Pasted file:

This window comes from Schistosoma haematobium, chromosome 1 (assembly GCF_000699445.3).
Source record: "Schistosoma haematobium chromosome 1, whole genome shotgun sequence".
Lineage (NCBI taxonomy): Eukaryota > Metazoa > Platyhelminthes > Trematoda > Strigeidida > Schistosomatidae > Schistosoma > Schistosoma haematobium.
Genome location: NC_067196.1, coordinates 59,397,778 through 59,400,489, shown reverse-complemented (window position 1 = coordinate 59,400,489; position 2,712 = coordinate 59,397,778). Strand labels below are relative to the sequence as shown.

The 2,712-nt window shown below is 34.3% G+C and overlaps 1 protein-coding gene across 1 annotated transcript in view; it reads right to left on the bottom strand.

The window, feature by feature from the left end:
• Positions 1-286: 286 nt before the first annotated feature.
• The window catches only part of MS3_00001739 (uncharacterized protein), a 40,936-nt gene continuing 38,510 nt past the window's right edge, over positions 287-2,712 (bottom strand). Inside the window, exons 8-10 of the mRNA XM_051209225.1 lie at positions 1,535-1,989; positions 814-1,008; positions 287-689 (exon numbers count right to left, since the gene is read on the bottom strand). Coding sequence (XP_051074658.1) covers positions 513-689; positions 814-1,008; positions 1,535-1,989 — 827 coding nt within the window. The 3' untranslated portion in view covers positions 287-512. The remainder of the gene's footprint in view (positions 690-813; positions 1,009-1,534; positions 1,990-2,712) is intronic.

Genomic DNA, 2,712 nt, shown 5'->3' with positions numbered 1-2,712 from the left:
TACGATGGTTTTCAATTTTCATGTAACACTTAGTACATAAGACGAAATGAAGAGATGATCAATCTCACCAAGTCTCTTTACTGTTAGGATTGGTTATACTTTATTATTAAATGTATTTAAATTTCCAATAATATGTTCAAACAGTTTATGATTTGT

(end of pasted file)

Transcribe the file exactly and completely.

This window comes from Schistosoma haematobium, chromosome 1 (assembly GCF_000699445.3).
Source record: "Schistosoma haematobium chromosome 1, whole genome shotgun sequence".
Lineage (NCBI taxonomy): Eukaryota > Metazoa > Platyhelminthes > Trematoda > Strigeidida > Schistosomatidae > Schistosoma > Schistosoma haematobium.
Genome location: NC_067196.1, coordinates 59,397,778 through 59,400,489, shown reverse-complemented (window position 1 = coordinate 59,400,489; position 2,712 = coordinate 59,397,778). Strand labels below are relative to the sequence as shown.

The 2,712-nt window shown below is 34.3% G+C and overlaps 1 protein-coding gene across 1 annotated transcript in view; it reads right to left on the bottom strand.

The window, feature by feature from the left end:
• Positions 1-286: 286 nt before the first annotated feature.
• The window catches only part of MS3_00001739 (uncharacterized protein), a 40,936-nt gene continuing 38,510 nt past the window's right edge, over positions 287-2,712 (bottom strand). Inside the window, exons 8-10 of the mRNA XM_051209225.1 lie at positions 1,535-1,989; positions 814-1,008; positions 287-689 (exon numbers count right to left, since the gene is read on the bottom strand). Coding sequence (XP_051074658.1) covers positions 513-689; positions 814-1,008; positions 1,535-1,989 — 827 coding nt within the window. The 3' untranslated portion in view covers positions 287-512. The remainder of the gene's footprint in view (positions 690-813; positions 1,009-1,534; positions 1,990-2,712) is intronic.

Genomic DNA, 2,712 nt, shown 5'->3' with positions numbered 1-2,712 from the left:
TACGATGGTTTTCAATTTTCATGTAACACTTAGTACATAAGACGAAATGAAGAGATGATCAATCTCACCAAGTCTCTTTACTGTTAGGATTGGTTATACTTTATTATTAAATGTATTTAAATTTCCAATAATATGTTCAAACAGTTTATGATTTGT